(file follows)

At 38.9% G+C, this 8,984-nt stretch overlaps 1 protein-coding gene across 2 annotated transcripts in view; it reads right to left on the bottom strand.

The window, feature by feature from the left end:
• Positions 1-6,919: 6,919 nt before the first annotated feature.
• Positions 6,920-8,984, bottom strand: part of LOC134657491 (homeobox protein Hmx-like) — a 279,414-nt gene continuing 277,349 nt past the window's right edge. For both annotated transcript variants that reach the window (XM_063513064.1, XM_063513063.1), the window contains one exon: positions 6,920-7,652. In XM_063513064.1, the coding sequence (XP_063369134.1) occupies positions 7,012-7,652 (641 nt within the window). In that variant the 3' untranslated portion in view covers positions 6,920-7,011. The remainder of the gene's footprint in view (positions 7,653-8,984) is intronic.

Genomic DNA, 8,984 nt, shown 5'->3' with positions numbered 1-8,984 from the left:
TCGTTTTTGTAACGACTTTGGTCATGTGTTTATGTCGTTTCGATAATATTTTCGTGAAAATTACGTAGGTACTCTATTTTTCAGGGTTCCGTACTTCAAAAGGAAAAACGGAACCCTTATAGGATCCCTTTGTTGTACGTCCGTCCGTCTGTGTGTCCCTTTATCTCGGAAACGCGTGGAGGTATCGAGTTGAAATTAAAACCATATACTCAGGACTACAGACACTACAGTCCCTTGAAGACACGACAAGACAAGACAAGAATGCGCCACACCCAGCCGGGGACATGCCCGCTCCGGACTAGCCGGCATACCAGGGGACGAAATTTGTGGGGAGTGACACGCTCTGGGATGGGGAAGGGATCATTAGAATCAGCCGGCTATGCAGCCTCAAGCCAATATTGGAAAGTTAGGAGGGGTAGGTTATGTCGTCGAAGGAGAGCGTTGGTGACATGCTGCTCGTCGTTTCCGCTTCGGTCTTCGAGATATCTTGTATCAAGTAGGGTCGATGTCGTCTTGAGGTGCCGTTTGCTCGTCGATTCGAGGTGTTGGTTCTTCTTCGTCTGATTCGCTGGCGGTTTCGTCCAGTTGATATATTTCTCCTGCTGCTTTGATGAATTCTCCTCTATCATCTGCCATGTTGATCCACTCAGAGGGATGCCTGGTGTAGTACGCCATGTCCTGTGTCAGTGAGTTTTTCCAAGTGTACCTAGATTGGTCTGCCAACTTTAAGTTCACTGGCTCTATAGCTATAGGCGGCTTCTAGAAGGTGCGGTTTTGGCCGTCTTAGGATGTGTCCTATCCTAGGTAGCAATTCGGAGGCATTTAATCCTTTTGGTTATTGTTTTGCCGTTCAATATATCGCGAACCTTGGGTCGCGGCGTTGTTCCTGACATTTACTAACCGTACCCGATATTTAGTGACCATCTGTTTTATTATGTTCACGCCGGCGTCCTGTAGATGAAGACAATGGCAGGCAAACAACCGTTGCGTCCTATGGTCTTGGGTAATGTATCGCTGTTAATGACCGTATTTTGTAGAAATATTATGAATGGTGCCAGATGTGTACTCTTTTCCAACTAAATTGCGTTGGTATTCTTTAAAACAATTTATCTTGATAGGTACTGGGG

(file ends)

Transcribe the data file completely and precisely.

At 38.9% G+C, this 8,984-nt stretch overlaps 1 protein-coding gene across 2 annotated transcripts in view; it reads right to left on the bottom strand.

The window, feature by feature from the left end:
• Positions 1-6,919: 6,919 nt before the first annotated feature.
• Positions 6,920-8,984, bottom strand: part of LOC134657491 (homeobox protein Hmx-like) — a 279,414-nt gene continuing 277,349 nt past the window's right edge. For both annotated transcript variants that reach the window (XM_063513064.1, XM_063513063.1), the window contains one exon: positions 6,920-7,652. In XM_063513064.1, the coding sequence (XP_063369134.1) occupies positions 7,012-7,652 (641 nt within the window). In that variant the 3' untranslated portion in view covers positions 6,920-7,011. The remainder of the gene's footprint in view (positions 7,653-8,984) is intronic.

Genomic DNA, 8,984 nt, shown 5'->3' with positions numbered 1-8,984 from the left:
TCGTTTTTGTAACGACTTTGGTCATGTGTTTATGTCGTTTCGATAATATTTTCGTGAAAATTACGTAGGTACTCTATTTTTCAGGGTTCCGTACTTCAAAAGGAAAAACGGAACCCTTATAGGATCCCTTTGTTGTACGTCCGTCCGTCTGTGTGTCCCTTTATCTCGGAAACGCGTGGAGGTATCGAGTTGAAATTAAAACCATATACTCAGGACTACAGACACTACAGTCCCTTGAAGACACGACAAGACAAGACAAGAATGCGCCACACCCAGCCGGGGACATGCCCGCTCCGGACTAGCCGGCATACCAGGGGACGAAATTTGTGGGGAGTGACACGCTCTGGGATGGGGAAGGGATCATTAGAATCAGCCGGCTATGCAGCCTCAAGCCAATATTGGAAAGTTAGGAGGGGTAGGTTATGTCGTCGAAGGAGAGCGTTGGTGACATGCTGCTCGTCGTTTCCGCTTCGGTCTTCGAGATATCTTGTATCAAGTAGGGTCGATGTCGTCTTGAGGTGCCGTTTGCTCGTCGATTCGAGGTGTTGGTTCTTCTTCGTCTGATTCGCTGGCGGTTTCGTCCAGTTGATATATTTCTCCTGCTGCTTTGATGAATTCTCCTCTATCATCTGCCATGTTGATCCACTCAGAGGGATGCCTGGTGTAGTACGCCATGTCCTGTGTCAGTGAGTTTTTCCAAGTGTACCTAGATTGGTCTGCCAACTTTAAGTTCACTGGCTCTATAGCTATAGGCGGCTTCTAGAAGGTGCGGTTTTGGCCGTCTTAGGATGTGTCCTATCCTAGGTAGCAATTCGGAGGCATTTAATCCTTTTGGTTATTGTTTTGCCGTTCAATATATCGCGAACCTTGGGTCGCGGCGTTGTTCCTGACATTTACTAACCGTACCCGATATTTAGTGACCATCTGTTTTATTATGTTCACGCCGGCGTCCTGTAGATGAAGACAATGGCAGGCAAACAACCGTTGCGTCCTATGGTCTTGGGTAATGTATCGCTGTTAATGACCGTATTTTGTAGAAATATTATGAATGGTGCCAGATGTGTACTCTTTTCCAACTAAATTGCGTTGGTATTCTTTAAAACAATTTATCTTGATAGGTACTGGGG